Let’s ask and answer three questions:
What is Purgatory?
Where did the notion of Purgatory originate?
How Scriptural is it?
First Question: What is Purgatory? The simplest answer is to say that it is a place/dimension/state of life beyond death where Christians who are ultimately bound for Heaven are purged of their unconfessed/unaddressed sins. Those who believe in Purgatory explain that we can’t and won’t enter a perfect paradise until we are fully purged/cleansed of our sins. A Vatican/Catholic website emphasizes how “every trace of attachment to evil must be eliminated, every imperfection of the soul corrected.”
This brings us to our second question: Where did the notion of purgatory originate? Prior to the Protestant Reformation both the Roman Catholic and Greek Orthodox churches embraced the idea that Christians who died went to a realm called “purgatory” to be “purged” of their sins so as to be ready for a perfect paradise called heaven. A Church Council meeting in Florence in 1429 defined purgatory as a kind of penal and purificatory place; penal in the sense of being punished for unconfessed sins and purificatory in the sense of being cleansed of those sins.
Since no one wanted to spend much time in such a place, the Church was able to raise money by offering people an early exit from purgatory. That fundraising enterprise which got way out of hand triggered the Protestant Reformation. While the Catholic Church stopped the “out-of-control” fundraising tactics associated with a fear of purgatory the Church has continued to encourage people to pray, give, and say mass for those Christians who have died in sin, seeking to shorten their time of purging. Meanwhile, most Protestants do not believe there is a biblical basis for purgatory.
How Scriptural is the concept of purgatory? One Catholic explanation for the belief in Purgatory refers to Matthew 5:48 where Jesus challenges us to “Be perfect, therefore, as your heavenly Father is perfect.” It is understood that being “perfected” involves being “purged” of our sins. There is also a reference to I Thessalonians where the Apostle Paul writes, “May He (God) make your hearts blameless in holiness before our God and Father at the coming of our Lord Jesus with all His saints.” The implication is that we must be made “blameless” whether He comes here or we go there!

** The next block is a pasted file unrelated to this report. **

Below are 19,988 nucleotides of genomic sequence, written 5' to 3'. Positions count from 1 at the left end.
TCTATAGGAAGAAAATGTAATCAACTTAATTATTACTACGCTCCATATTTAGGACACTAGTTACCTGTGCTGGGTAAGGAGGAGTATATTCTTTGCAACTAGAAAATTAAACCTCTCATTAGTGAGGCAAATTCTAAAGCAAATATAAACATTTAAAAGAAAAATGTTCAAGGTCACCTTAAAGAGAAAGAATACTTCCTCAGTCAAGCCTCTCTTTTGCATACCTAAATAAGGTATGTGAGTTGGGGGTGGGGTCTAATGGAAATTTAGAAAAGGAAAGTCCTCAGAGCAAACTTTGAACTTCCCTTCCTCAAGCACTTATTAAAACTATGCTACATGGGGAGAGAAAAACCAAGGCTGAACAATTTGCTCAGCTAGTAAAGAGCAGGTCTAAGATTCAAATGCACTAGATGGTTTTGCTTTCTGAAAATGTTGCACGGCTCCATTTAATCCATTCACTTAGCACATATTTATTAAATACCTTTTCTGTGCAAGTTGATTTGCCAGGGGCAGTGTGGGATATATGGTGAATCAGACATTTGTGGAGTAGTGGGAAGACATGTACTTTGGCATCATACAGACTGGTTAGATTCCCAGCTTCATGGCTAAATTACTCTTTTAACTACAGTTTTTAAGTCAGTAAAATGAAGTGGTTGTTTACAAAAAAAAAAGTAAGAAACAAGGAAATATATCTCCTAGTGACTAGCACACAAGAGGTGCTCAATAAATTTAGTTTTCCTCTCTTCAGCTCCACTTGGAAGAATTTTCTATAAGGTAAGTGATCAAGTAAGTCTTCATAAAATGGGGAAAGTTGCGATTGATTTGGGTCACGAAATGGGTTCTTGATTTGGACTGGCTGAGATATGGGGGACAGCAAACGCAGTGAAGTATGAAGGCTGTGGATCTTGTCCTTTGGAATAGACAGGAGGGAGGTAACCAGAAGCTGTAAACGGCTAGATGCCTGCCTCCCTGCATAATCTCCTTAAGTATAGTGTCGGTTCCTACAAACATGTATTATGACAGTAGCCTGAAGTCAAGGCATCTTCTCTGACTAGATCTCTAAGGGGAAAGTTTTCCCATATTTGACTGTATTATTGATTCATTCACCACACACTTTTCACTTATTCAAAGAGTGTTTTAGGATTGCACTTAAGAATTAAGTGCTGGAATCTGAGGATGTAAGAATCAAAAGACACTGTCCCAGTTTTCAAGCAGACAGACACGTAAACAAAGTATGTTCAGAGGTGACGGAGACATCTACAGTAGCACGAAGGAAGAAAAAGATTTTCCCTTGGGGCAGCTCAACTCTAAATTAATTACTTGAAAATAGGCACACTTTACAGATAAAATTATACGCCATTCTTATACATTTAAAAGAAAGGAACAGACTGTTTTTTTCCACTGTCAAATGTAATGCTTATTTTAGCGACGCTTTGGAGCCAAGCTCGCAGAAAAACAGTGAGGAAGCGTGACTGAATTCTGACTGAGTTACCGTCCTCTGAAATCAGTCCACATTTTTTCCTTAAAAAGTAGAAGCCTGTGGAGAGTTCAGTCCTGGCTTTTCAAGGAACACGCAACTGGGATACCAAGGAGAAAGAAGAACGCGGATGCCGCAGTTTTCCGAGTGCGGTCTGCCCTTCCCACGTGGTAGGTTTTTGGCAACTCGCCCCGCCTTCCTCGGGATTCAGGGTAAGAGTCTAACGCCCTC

Two further references are II Corinthians 7:1 (“let us cleanse ourselves from every impurity of the flesh and spirit, completing our sanctification in the fear of God.”) and I John 3:3 (“And everyone who has this hope in Him purifies himself just as He is pure.”). In all these Scriptural passages the emphasis is on us purifying ourselves under the inspiration and empowerment of the Holy Spirit in this life, not being purified by God in an afterlife.
… the emphasis is on us purifying ourselves under the inspiration and empowerment of the Holy Spirit in this life …
I understand the Catholic Church’s position on Purgatory as an attempt to answer a troubling question: How can even a Christian be admitted into a perfect paradise without first being cleansed or purged of besetting sins? However, we can so easily get off track trying to answer such questions with speculation and imagination instead of revelation.
We must keep focused on how it is Christ and His sacrifice for us on the cross that is our atonement for past, present, and future sins. Harry Blamires warns: “If we are saved by faith alone, taking a course in a posthumous penitentiary or even a reformatory school looks like an unnecessary supplement to what was achieved by Christ on Calvary.”
Christ promised the repentant thief on the cross, “Today you will be with Me in paradise” (Luke 23:43). He didn’t have to go to Purgatory. There are no clear references to a Purgatory in the Bible.
In conclusion I believe there is no Purgatory; however, I do believe we shall be purged of our sinful selfishness which begins the moment we are reborn and continues through this life and is finalized by God as He returns and/or as we enter His Kingdom. I do not believe we can say more than that without treading where angels may fear to tread!
Paul Baxter serves as associational missionary for Pine Mountain Baptist Association. He can be reached at firstname.lastname@example.org.